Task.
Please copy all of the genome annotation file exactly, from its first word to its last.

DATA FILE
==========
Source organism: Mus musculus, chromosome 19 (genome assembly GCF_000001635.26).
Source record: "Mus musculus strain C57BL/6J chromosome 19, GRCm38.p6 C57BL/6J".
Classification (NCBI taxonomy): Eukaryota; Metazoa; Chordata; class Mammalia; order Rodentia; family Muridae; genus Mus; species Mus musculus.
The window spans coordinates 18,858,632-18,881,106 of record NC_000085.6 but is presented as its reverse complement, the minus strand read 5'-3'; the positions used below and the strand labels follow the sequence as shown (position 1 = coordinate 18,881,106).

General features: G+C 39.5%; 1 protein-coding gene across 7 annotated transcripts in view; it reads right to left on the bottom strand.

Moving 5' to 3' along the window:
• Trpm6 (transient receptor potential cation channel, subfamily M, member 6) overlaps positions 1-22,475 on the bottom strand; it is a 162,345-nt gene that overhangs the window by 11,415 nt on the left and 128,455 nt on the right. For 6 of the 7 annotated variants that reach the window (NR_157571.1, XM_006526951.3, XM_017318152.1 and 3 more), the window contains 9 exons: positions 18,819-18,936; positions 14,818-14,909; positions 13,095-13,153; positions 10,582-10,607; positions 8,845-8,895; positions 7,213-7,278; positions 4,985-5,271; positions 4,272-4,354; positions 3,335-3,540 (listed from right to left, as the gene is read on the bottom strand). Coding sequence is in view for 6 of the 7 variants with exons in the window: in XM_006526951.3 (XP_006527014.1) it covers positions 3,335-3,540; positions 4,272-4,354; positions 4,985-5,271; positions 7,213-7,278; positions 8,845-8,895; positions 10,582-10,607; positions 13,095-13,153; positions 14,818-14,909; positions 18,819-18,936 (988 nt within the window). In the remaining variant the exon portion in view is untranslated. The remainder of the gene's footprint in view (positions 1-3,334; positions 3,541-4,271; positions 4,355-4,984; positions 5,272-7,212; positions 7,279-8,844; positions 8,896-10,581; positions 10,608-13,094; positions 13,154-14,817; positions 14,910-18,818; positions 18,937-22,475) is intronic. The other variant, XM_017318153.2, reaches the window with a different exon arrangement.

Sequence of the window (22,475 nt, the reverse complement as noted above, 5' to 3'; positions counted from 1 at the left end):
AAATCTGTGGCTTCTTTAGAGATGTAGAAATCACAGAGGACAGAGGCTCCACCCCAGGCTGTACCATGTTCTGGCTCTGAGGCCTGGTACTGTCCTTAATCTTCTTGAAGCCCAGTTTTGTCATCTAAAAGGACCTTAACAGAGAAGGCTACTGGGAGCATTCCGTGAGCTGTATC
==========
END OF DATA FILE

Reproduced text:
Source organism: Mus musculus, chromosome 19 (genome assembly GCF_000001635.26).
Source record: "Mus musculus strain C57BL/6J chromosome 19, GRCm38.p6 C57BL/6J".
Classification (NCBI taxonomy): Eukaryota; Metazoa; Chordata; class Mammalia; order Rodentia; family Muridae; genus Mus; species Mus musculus.
The window spans coordinates 18,858,632-18,881,106 of record NC_000085.6 but is presented as its reverse complement, the minus strand read 5'-3'; the positions used below and the strand labels follow the sequence as shown (position 1 = coordinate 18,881,106).

General features: G+C 39.5%; 1 protein-coding gene across 7 annotated transcripts in view; it reads right to left on the bottom strand.

Moving 5' to 3' along the window:
• Trpm6 (transient receptor potential cation channel, subfamily M, member 6) overlaps positions 1-22,475 on the bottom strand; it is a 162,345-nt gene that overhangs the window by 11,415 nt on the left and 128,455 nt on the right. For 6 of the 7 annotated variants that reach the window (NR_157571.1, XM_006526951.3, XM_017318152.1 and 3 more), the window contains 9 exons: positions 18,819-18,936; positions 14,818-14,909; positions 13,095-13,153; positions 10,582-10,607; positions 8,845-8,895; positions 7,213-7,278; positions 4,985-5,271; positions 4,272-4,354; positions 3,335-3,540 (listed from right to left, as the gene is read on the bottom strand). Coding sequence is in view for 6 of the 7 variants with exons in the window: in XM_006526951.3 (XP_006527014.1) it covers positions 3,335-3,540; positions 4,272-4,354; positions 4,985-5,271; positions 7,213-7,278; positions 8,845-8,895; positions 10,582-10,607; positions 13,095-13,153; positions 14,818-14,909; positions 18,819-18,936 (988 nt within the window). In the remaining variant the exon portion in view is untranslated. The remainder of the gene's footprint in view (positions 1-3,334; positions 3,541-4,271; positions 4,355-4,984; positions 5,272-7,212; positions 7,279-8,844; positions 8,896-10,581; positions 10,608-13,094; positions 13,154-14,817; positions 14,910-18,818; positions 18,937-22,475) is intronic. The other variant, XM_017318153.2, reaches the window with a different exon arrangement.

Sequence of the window (22,475 nt, the reverse complement as noted above, 5' to 3'; positions counted from 1 at the left end):
AAATCTGTGGCTTCTTTAGAGATGTAGAAATCACAGAGGACAGAGGCTCCACCCCAGGCTGTACCATGTTCTGGCTCTGAGGCCTGGTACTGTCCTTAATCTTCTTGAAGCCCAGTTTTGTCATCTAAAAGGACCTTAACAGAGAAGGCTACTGGGAGCATTCCGTGAGCTGTATC